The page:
10 Fascinating Facts About Charlotte Brontë - On Wednesday 7th December, I’m very honoured to be returning to my old University, the University of Huddersfield, to give a public lecture on Charlotte Br...
13 hours ago
Sunday, June 9, 2013The Brontë pieces were
Bollington Festival Choir presents
Solo and choral songs and piano music by English composers inspired by poets including Emily Brontë and culminating in Parry's Blest Pair of Sirens.
with Angela Rowley soprano and James Pelham piano
St Oswald's Church, Bollington Road, SK10 5EG
Lines (with words by Emily Bronte) and Emily’s Piano, a solo piece inspired by hearing Emily’s own piano being played in the parsonage at Haworth.EDIT: The Brontë Parsonage website has some more information about the pieces:
A couple of years ago, I went to see the play 'Brontë' by Polly Teale at West Yorkshire Playhouse. Though I knew 'Jane Eyre' through film and play adaptations, I had never read any Brontë novels or given much thought to the three remarkable sisters, but was bowled over by the play and resolved to visit Haworth. The day I went, Maya Irgalina, a Belorussian pianist from the RNCM, was playing Emily’s recently restored cabinet piano. Listening to its sounds wafting through the Parsonage inspired Emily’s Piano.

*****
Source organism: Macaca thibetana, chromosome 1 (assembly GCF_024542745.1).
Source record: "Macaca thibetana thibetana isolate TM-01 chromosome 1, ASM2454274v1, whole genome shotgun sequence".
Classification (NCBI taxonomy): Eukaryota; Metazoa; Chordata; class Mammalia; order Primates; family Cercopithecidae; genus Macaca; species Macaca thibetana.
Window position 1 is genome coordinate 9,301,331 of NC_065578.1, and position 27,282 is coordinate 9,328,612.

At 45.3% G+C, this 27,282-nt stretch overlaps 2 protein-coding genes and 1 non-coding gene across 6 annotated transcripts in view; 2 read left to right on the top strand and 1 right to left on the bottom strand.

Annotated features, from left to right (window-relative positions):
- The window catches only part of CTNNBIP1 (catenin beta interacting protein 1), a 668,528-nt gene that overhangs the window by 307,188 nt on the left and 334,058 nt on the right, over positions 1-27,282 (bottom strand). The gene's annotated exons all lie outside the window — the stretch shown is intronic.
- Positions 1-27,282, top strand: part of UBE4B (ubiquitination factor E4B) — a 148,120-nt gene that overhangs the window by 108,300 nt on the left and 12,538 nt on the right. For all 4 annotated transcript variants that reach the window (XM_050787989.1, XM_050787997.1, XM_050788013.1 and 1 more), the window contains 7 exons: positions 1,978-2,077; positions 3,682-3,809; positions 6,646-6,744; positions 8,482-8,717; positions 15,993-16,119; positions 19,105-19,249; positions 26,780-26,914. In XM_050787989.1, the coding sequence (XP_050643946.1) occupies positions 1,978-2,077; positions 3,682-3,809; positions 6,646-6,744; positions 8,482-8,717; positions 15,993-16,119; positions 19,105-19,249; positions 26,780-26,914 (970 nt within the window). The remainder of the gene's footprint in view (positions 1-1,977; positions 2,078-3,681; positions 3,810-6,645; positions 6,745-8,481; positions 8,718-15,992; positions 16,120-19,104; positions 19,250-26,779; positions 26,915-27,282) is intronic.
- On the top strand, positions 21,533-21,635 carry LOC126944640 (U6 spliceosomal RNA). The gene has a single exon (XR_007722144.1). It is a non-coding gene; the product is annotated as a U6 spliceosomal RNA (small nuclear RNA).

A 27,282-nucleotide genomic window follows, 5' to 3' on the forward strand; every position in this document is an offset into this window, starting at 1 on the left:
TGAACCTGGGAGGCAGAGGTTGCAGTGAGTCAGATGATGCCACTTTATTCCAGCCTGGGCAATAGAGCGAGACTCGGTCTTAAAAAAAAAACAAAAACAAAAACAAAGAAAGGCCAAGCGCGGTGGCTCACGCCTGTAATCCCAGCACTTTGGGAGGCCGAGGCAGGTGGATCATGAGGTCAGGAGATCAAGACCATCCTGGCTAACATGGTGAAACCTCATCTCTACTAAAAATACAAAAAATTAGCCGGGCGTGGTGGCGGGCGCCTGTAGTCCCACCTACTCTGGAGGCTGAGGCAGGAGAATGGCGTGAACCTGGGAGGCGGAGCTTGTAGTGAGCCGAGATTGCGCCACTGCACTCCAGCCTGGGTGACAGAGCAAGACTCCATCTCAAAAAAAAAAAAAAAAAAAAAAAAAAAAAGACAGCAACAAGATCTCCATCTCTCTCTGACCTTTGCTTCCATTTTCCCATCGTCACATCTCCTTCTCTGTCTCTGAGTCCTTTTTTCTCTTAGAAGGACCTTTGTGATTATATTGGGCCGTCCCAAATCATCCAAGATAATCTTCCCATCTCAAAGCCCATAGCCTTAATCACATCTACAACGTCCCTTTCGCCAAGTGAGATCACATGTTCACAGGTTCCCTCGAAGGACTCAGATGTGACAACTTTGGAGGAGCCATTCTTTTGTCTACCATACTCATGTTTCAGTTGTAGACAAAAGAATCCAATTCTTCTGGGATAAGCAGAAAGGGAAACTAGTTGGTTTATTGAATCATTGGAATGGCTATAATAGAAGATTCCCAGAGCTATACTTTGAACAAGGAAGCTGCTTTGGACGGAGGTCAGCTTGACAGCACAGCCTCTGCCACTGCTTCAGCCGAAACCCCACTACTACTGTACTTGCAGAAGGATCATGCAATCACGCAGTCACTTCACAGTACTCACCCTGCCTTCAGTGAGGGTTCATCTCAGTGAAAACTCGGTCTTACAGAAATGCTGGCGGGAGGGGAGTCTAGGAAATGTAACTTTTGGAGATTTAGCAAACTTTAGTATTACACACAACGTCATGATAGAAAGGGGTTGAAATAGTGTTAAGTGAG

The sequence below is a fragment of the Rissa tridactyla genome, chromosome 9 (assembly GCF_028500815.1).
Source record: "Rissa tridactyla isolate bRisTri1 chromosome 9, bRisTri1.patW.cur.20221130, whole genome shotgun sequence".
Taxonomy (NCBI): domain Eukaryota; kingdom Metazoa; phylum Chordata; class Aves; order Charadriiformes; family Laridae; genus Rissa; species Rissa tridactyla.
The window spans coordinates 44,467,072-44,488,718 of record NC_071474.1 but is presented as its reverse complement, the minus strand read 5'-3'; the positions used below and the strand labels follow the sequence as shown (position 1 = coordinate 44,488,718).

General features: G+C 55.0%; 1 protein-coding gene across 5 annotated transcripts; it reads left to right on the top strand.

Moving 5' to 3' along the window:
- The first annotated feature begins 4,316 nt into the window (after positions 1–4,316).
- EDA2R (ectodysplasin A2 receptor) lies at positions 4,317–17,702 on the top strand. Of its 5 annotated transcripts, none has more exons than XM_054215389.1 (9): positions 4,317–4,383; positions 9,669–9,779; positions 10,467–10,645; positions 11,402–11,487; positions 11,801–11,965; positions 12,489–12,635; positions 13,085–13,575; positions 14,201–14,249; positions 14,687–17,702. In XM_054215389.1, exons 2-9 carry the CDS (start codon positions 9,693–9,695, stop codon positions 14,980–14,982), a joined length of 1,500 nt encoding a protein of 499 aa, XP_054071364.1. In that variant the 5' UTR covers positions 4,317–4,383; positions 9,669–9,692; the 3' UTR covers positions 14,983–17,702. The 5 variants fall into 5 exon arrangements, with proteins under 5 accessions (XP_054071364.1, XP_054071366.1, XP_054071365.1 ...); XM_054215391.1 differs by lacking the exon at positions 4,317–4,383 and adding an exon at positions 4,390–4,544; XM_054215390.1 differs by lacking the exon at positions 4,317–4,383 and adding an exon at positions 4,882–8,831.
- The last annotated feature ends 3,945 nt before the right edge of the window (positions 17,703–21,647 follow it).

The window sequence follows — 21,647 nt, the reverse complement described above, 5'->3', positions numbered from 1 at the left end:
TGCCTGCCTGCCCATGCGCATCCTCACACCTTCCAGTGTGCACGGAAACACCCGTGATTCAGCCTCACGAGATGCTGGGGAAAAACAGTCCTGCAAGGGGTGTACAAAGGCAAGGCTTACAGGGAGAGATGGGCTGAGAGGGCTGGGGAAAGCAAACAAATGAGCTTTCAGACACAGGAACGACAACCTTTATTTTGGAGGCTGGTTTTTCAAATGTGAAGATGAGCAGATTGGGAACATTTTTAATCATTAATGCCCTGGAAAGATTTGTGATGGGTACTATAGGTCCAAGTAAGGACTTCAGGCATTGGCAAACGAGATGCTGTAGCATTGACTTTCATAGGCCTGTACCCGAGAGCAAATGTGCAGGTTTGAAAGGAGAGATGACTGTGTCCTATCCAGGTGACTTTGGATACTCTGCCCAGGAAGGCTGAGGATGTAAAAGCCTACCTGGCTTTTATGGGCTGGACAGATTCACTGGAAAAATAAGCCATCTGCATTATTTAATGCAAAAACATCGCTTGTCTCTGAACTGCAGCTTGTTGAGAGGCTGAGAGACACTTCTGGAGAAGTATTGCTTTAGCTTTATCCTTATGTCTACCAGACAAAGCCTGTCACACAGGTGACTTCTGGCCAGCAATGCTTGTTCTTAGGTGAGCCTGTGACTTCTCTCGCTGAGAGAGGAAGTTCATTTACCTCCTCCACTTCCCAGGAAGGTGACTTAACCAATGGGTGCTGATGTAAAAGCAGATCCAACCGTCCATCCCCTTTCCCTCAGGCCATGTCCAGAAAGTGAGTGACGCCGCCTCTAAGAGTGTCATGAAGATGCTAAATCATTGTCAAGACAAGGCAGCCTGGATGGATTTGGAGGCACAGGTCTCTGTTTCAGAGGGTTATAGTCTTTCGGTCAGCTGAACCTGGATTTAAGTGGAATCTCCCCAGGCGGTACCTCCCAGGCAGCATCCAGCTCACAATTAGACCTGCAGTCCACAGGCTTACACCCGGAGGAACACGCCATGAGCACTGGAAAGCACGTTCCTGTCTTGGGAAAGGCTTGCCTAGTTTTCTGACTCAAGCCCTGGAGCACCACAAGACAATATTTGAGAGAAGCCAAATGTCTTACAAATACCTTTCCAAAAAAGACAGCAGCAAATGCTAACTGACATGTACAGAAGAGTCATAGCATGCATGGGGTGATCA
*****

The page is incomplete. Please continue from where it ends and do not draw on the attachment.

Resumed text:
'Emily’s Piano' is a set of variations. Polly Teale’s play presented Emily as the most unusual and headstrong of the three sisters, to me the most interesting, and research told me she was the most accomplished musician of the three. I imagined her getting her new piano and trying out not five-finger exercises starting on middle C, but a melody based on the initials of herself and her sisters, E B, C B, A B. In my mind, Emily immediately became an accomplished pianist, and also a composer or improviser – but a very unconventional one, breaking all the rules and driving her teacher to despair. The piece begins with a waltz, followed by other forms that would have been familiar in the first half of the nineteenth century, but which have quirky rhythms and harmonies that would have sounded very odd to Emily’s contemporaries. Many are modelled on Brahms – especially the Haydn Variations – though Brahms was only 15 when Emily died. A two-part invention inspired by Bach goes on a very wayward journey, and Emily allows herself a moment of sentimentality in a number that has a touch of Rachmaninoff about it before the finale (a chaconne on a ground bass derived from the ‘initials’) whirls us to a conclusion. (...) My setting of 'Lines' has distinct sections at different tempi, starting with a sort of slow chorale that is repeated several times, with the piano representing a harp, but playing arpeggios unobtainable on the harp. The final repetition differs in that the soprano soloist soars heavenward, accompanied by tinkling arpeggios, while those on earth remain firmly rooted there.